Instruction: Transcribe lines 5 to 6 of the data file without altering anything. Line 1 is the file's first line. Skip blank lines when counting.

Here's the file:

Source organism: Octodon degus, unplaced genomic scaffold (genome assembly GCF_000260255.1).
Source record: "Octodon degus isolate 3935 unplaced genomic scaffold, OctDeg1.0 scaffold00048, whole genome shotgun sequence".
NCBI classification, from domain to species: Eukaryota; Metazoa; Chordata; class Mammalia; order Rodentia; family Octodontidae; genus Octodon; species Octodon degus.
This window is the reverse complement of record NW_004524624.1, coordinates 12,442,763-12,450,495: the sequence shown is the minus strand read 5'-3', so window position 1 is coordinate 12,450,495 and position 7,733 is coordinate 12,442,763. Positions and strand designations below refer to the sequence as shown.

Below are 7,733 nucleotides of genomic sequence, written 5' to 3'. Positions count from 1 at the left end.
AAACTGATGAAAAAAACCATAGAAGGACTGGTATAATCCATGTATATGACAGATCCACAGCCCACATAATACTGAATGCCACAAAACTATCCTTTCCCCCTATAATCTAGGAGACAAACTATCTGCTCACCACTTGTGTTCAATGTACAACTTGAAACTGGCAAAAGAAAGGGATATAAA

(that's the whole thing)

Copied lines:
Below are 7,733 nucleotides of genomic sequence, written 5' to 3'. Positions count from 1 at the left end.
AAACTGATGAAAAAAACCATAGAAGGACTGGTATAATCCATGTATATGACAGATCCACAGCCCACATAATACTGAATGCCACAAAACTATCCTTTCCCCCTATAATCTAGGAGACAAACTATCTGCTCACCACTTGTGTTCAATGTACAACTTGAAACTGGCAAAAGAAAGGGATATAAA